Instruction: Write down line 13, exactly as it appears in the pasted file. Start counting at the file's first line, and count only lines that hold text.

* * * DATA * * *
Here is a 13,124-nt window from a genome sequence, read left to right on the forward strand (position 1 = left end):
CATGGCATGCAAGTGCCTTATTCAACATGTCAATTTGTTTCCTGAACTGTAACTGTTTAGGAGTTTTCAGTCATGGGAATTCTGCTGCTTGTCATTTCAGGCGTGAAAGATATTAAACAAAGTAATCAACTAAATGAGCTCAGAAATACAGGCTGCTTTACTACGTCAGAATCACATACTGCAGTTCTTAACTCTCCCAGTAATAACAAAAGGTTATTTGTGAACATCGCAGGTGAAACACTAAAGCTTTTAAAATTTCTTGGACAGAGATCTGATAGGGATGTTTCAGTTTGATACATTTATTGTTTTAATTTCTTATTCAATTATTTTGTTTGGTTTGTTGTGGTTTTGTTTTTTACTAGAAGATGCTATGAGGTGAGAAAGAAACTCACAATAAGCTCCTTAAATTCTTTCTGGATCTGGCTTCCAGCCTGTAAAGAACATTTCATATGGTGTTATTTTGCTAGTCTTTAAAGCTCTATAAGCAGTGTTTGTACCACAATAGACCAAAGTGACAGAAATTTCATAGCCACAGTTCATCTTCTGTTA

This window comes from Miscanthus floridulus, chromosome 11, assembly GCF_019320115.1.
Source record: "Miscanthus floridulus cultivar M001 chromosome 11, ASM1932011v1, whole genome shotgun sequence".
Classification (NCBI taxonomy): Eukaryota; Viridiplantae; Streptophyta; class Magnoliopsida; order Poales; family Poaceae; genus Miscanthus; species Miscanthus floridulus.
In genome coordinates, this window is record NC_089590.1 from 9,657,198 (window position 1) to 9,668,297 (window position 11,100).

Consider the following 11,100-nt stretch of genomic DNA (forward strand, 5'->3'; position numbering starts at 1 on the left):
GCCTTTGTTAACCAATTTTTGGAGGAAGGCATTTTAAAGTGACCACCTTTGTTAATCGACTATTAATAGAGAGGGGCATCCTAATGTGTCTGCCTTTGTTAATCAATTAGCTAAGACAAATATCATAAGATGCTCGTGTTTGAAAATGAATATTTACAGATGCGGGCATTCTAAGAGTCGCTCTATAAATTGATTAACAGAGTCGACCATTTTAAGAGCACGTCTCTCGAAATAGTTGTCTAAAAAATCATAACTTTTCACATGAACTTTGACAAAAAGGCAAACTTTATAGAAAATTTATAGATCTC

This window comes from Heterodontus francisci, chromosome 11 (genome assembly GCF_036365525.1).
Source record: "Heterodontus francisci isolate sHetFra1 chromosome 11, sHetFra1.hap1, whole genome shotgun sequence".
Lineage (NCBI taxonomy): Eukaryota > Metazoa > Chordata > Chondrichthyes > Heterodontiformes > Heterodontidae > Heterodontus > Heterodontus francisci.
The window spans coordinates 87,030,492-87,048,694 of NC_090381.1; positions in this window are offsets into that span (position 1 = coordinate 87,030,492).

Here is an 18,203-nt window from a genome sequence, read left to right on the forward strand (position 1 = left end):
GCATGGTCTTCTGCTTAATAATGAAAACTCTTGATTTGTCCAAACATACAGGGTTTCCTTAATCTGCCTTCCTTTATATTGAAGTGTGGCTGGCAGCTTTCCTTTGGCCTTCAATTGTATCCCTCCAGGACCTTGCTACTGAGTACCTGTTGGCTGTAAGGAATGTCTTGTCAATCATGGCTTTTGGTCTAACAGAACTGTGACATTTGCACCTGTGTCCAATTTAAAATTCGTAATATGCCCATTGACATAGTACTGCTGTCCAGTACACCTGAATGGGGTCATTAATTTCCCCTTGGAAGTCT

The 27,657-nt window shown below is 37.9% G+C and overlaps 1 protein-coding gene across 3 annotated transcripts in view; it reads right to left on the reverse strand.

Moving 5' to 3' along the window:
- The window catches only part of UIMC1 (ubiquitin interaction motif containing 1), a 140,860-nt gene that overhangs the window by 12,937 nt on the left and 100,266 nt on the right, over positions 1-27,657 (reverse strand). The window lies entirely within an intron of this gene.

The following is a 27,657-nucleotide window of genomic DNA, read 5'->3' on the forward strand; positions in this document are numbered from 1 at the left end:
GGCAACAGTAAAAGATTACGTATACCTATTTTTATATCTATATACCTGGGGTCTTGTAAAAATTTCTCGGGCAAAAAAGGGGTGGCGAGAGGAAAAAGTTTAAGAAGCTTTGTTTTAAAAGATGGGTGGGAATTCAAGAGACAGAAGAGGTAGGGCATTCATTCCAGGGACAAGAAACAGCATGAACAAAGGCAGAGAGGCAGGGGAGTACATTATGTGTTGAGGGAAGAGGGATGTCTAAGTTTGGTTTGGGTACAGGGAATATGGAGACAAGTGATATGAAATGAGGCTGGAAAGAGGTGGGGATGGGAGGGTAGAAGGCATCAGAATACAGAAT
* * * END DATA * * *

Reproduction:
Here is an 18,203-nt window from a genome sequence, read left to right on the forward strand (position 1 = left end):